Something that I still struggle with is the noise in the bathroom. I cannot tell you how frustrating it is when you’re in a public place to try to wait for others to leave so you can finish your business with no one there to laugh on the other side of the stall. I’m telling you, you haven’t heard anything until you’ve heard your j-pouch singing the song of it’s people. You will never truly use the bathroom in peace again. I wish there was something that could muffle it… but not even the courtesy flush will save you.
The smell is another issue. I know that I talk about Poo~Pourri a lot. But I can’t help it. That stuff is truly amazing. Tip # 11: Invest in a bottle or two of Poo~Pourri. My favorite is Lavender Vanilla.
Nighttime accidents happen. I had several nighttime accidents. It hasn’t happened since about August, but I wore Adult Diapers every night for several months until this was no longer an issue. My tips for accidents? Tip #12: Wear adult diapers when you sleep. Tip #13: Take a dose of Imodium before bed.
Something else you absolutely need to know: DO NOT, and I repeat DO NOT test your gas passing skills. You will make a mess. You will regret it. And you will hang your head in shame as you clean yourself up afterwards. Tip #14: If you pass gas, make sure you’re sitting on a toilet first. Seriously.
I gave you the opportunity to ask questions. So I’m going to take this opportunity to answer them.
This one comes from Eric of Vegan Ostomy.
“Do you feel like you need to go like before or is it different when you’ve got a j-pouch?”
It’s definitely different. You will in a way have to re-learn how to go… sort of. It’s an experience that is hard to describe. You know when you have to go, but it isn’t an emergency situation, especially the longer you’ve had the j-pouch. It stretches and is able to hold more volume. After my takedown, I have never been worried about making it to the bathroom in time.
Also from Eric, “If you have the feeling, how long before you actually have to go? Can you ‘hold it in?'”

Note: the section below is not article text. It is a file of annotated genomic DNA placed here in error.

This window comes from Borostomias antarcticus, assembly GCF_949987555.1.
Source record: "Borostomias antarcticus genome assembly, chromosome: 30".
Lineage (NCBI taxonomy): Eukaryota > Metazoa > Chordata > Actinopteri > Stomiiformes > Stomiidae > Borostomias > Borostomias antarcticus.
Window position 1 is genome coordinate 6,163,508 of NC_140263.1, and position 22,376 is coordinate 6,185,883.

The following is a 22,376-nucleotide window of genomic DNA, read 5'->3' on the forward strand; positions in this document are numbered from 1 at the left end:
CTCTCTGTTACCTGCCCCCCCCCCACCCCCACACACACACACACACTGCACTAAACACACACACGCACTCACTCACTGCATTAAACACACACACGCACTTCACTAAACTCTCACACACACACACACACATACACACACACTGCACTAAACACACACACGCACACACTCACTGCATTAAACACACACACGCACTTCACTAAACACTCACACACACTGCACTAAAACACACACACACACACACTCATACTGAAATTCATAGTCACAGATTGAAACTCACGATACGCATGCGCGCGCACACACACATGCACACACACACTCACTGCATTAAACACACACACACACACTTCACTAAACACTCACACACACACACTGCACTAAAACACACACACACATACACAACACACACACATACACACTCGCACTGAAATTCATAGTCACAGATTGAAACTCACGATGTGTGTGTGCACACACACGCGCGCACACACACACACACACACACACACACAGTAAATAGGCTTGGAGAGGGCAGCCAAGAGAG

How long? Well, again, that depends. The more your pouch matures, the longer you can hold it. I have held mine for several hours (usually if I’m in a car). That being said, I would not hold it for too long. Doing so aggravates hemorrhoids and may cause irritation and bleeding.
Hannah asks, “Is your life better now? I know for a lot of different surgeries you feel better after the first year and that is the point you would recommend it or not.”
It was definitely not something that I jumped into. And while it’s had it’s downs, it’s also had it’s ups. I would do it all over again. I realize that everyone’s experience is different, but for me, I love my j-pouch. Something that helped me get to that point was this video from Sara Ringer! I love this girl.
A girl on Instagram known as veronicadawng asks, “…how did you and your GI decide it was time for the jpouch?”
Honestly, I fought it for the longest time. My second GI brought it up first. I refused and kept trying different medications. My 4th GI put me on several biologics trying to put me in remission. I fought this as well. Finally, after a year an a half of flaring, I had enough. I was tired of trying this or that. I just wanted relief. My body had become steroid dependent and every time we dropped my dose to 10mg, I would go into another raging flare. I knew then and there that it was time. I was in pain, bloated from the steroids and was exhausted all the time. After surgery, my surgeon told my husband, “That [colon] needed to come out.”
Another Instagram question from marythegeordie, “When can I start doing exercise on my tummy?”
This depends on how you feel and what your doctor tells you. Some of my friends who’ve had it done started exercising a week later. Those individuals had the surgery done laparoscopically or “key hole.” I had full open surgery. And I started exercising 9 months after my takedown. I probably could have done it sooner, but I was afraid. My muscles had gotten very tight and weak. It’s been difficult, but worth it.
dii_moses from Instagram asks, “…food… Is it like before, or do you have more varieties now?”
I definitely have more variety. Nothing like before.
ibdbutterfly13 asked about scarring. Please see my post on scars.
Sarah from Twitter asks, “How often do you have issues with it?”
I suppose it depends on your definition of issues. I’ve never had to go to the ER for it and I have never had pouchitis. Bottom irritation can happen frequently, but it’s really just a nuisance.
Barbie Health asks, “Does it feel funny? Less pain?”
It feels like nothing I’ve ever felt before, so yes. It feels funny, but there’s definitely less pain.
I hope all this helps you in your j-pouch journey. If you have any more questions or would like to ask me to clarify any of this, please find me on Instagram (@ColitisNinja), Facebook and Twitter, or email me.
Also, here are some links to products that I absolutely adore… These things have helped me with most j-pouch issues. PS. If you have an ad blocker, these links may not show up.